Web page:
Katy Rudd’s atmospheric production is true theatre magic. It moves seamlessly between relatable scenes in the “normal” world – like the boy squabbling with his sister or having trouble communicating with his father – and spine-tingling moments where something incredible is conjured on stage. This is a must-see for audiences of all ages, and would make for a very memorable Easter theatre trip.
There’s more family drama in the spectacular Frozen, the stage musical version of the megahit Disney film – and plenty of magic, too. That begins the moment you enter the handsomely refurbished Theatre Royal Drury Lane, a majestic match for the kingdom of Arendelle. The latter is brilliantly brought to life through gorgeous scenery, exciting special effects to evoke Elsa’s frosty powers, and puppetry for characters like Sven and Olaf.
Like the movie, the story revolves around the fraught relationship between sisters Elsa and Anna, and there are new songs to build on that further, like the passionate duet “I Can’t Lose You” and Elsa’s solo “Monster”. But you’ll also find all your favourites from the film, such as “Do You Want to Build a Snowman?”, “Love Is an Open Door”, “In Summer” and, of course, “Let It Go”. It’s the perfect welcome to theatre for young audiences, and, if you’re doing an Easter family trip, you’ll find plenty here to enthral regular theatregoers too.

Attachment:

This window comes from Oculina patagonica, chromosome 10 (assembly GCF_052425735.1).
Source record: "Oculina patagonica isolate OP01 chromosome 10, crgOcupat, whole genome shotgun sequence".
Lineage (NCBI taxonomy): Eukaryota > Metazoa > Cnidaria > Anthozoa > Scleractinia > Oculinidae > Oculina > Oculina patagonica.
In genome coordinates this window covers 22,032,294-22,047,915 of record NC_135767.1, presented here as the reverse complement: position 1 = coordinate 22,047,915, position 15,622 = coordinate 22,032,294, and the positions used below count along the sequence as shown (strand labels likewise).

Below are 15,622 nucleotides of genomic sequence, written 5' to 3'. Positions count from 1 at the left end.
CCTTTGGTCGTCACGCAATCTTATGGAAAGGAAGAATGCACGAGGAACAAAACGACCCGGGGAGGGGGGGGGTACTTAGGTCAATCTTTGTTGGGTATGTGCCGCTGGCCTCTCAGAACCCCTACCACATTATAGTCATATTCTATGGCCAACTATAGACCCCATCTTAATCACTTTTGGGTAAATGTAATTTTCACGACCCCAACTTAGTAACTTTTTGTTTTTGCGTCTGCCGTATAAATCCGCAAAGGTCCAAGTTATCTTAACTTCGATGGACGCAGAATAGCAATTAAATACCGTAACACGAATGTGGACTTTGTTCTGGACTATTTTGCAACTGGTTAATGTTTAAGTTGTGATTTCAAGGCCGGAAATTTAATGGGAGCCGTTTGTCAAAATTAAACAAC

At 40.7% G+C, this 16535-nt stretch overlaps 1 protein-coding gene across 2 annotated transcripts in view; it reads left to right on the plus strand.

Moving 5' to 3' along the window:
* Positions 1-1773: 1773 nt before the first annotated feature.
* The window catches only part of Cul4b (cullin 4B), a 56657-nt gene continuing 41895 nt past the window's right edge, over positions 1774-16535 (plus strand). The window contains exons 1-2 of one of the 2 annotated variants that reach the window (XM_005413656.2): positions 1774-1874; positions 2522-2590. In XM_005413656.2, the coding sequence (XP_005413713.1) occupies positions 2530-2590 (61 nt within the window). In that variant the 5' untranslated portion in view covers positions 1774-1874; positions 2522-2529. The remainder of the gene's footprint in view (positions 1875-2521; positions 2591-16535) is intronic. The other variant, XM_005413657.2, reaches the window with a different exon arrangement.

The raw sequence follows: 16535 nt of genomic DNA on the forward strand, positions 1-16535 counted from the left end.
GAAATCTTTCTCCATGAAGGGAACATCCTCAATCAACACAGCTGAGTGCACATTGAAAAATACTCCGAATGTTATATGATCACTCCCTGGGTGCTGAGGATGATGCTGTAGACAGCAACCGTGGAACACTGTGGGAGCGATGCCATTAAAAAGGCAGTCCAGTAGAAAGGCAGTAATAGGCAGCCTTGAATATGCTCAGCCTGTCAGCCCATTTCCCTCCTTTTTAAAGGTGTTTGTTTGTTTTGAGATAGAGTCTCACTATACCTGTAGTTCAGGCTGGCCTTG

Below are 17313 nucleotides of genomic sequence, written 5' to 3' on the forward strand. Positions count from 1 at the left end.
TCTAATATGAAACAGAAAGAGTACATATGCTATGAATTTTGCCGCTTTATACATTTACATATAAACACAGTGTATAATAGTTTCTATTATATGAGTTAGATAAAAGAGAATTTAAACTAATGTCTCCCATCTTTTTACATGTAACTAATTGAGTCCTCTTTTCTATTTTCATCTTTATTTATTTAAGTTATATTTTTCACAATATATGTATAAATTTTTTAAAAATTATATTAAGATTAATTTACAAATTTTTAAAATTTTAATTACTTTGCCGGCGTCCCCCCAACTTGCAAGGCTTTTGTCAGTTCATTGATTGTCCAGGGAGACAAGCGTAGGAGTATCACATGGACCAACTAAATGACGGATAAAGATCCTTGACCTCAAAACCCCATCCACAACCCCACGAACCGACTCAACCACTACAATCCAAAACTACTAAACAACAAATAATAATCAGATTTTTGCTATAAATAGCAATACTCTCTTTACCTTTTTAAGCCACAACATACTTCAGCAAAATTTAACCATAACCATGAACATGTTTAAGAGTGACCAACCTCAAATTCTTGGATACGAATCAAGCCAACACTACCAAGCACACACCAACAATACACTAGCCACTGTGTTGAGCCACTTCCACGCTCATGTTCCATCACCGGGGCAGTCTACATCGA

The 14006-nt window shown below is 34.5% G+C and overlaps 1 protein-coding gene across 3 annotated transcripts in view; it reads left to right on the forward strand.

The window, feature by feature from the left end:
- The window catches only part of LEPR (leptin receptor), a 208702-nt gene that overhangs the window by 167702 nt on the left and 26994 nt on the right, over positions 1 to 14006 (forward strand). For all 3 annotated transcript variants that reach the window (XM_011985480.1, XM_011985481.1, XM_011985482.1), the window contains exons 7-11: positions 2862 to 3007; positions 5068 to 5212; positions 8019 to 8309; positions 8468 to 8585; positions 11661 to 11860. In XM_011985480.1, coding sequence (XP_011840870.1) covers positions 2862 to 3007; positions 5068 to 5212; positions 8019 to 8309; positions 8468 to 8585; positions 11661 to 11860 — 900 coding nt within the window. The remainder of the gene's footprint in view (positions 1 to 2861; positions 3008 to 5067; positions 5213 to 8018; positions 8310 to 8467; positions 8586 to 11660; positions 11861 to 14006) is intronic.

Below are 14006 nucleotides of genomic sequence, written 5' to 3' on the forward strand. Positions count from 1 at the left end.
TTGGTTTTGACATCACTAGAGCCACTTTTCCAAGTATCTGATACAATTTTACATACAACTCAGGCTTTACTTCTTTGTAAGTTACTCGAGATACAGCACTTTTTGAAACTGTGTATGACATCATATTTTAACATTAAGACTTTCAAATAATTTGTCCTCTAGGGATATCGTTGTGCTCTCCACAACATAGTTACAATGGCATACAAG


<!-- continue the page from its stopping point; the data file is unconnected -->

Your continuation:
Yann Martel’s Pulitzer-winning novel might seem like the ultimate case of an unadaptable tale, yet Sheffield Crucible managed it – and now, it’s a West End sensation. The story follows a teenage boy, Pi, who is left stranded in a lifeboat after a shipwreck, along with some of the animals from his family’s zoo. Those animals come to life thanks to the truly amazing puppetry, particularly Pi’s longest companion, a Bengal tiger named Richard Parker.
This survival tale is also a clever way to examine various belief systems and ways of viewing the world. Pi’s family appear to him to offer advice, based on logic, faith or mathematical analysis, and Pi is telling this whole story to two strangers in the present, trying to make sense of his experiences. President Barack Obama called Martel’s novel “an elegant proof of God, and the power of storytelling.” Theatregoers will surely agree with at least part of that, making this a magical Easter trip.
Photo credit: The Lion King and Come From Away (Photos courtesy of productions)